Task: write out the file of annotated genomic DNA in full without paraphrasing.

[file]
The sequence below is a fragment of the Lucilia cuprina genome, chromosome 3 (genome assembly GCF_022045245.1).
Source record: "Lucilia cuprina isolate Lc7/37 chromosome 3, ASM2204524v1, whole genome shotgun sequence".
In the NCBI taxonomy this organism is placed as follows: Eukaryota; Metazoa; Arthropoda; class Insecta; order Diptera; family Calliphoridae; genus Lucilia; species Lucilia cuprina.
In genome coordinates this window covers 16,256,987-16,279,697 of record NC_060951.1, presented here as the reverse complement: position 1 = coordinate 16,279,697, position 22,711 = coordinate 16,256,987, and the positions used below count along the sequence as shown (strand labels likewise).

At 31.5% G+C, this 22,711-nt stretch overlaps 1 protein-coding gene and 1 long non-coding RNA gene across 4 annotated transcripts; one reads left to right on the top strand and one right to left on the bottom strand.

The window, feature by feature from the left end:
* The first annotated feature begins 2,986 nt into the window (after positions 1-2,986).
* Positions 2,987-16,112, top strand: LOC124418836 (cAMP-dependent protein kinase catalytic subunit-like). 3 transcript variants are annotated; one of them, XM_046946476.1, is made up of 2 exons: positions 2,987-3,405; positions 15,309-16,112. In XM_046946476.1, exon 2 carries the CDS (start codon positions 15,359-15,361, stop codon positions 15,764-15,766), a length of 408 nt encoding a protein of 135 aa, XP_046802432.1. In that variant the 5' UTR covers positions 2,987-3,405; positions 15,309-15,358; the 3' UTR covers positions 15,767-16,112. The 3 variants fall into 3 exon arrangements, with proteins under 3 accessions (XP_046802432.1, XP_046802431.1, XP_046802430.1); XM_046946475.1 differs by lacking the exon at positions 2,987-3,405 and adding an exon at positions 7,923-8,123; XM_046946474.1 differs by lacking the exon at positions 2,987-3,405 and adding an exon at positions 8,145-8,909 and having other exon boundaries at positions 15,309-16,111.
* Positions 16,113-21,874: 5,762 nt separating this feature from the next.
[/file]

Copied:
The sequence below is a fragment of the Lucilia cuprina genome, chromosome 3 (genome assembly GCF_022045245.1).
Source record: "Lucilia cuprina isolate Lc7/37 chromosome 3, ASM2204524v1, whole genome shotgun sequence".
In the NCBI taxonomy this organism is placed as follows: Eukaryota; Metazoa; Arthropoda; class Insecta; order Diptera; family Calliphoridae; genus Lucilia; species Lucilia cuprina.
In genome coordinates this window covers 16,256,987-16,279,697 of record NC_060951.1, presented here as the reverse complement: position 1 = coordinate 16,279,697, position 22,711 = coordinate 16,256,987, and the positions used below count along the sequence as shown (strand labels likewise).

At 31.5% G+C, this 22,711-nt stretch overlaps 1 protein-coding gene and 1 long non-coding RNA gene across 4 annotated transcripts; one reads left to right on the top strand and one right to left on the bottom strand.

The window, feature by feature from the left end:
* The first annotated feature begins 2,986 nt into the window (after positions 1-2,986).
* Positions 2,987-16,112, top strand: LOC124418836 (cAMP-dependent protein kinase catalytic subunit-like). 3 transcript variants are annotated; one of them, XM_046946476.1, is made up of 2 exons: positions 2,987-3,405; positions 15,309-16,112. In XM_046946476.1, exon 2 carries the CDS (start codon positions 15,359-15,361, stop codon positions 15,764-15,766), a length of 408 nt encoding a protein of 135 aa, XP_046802432.1. In that variant the 5' UTR covers positions 2,987-3,405; positions 15,309-15,358; the 3' UTR covers positions 15,767-16,112. The 3 variants fall into 3 exon arrangements, with proteins under 3 accessions (XP_046802432.1, XP_046802431.1, XP_046802430.1); XM_046946475.1 differs by lacking the exon at positions 2,987-3,405 and adding an exon at positions 7,923-8,123; XM_046946474.1 differs by lacking the exon at positions 2,987-3,405 and adding an exon at positions 8,145-8,909 and having other exon boundaries at positions 15,309-16,111.
* Positions 16,113-21,874: 5,762 nt separating this feature from the next.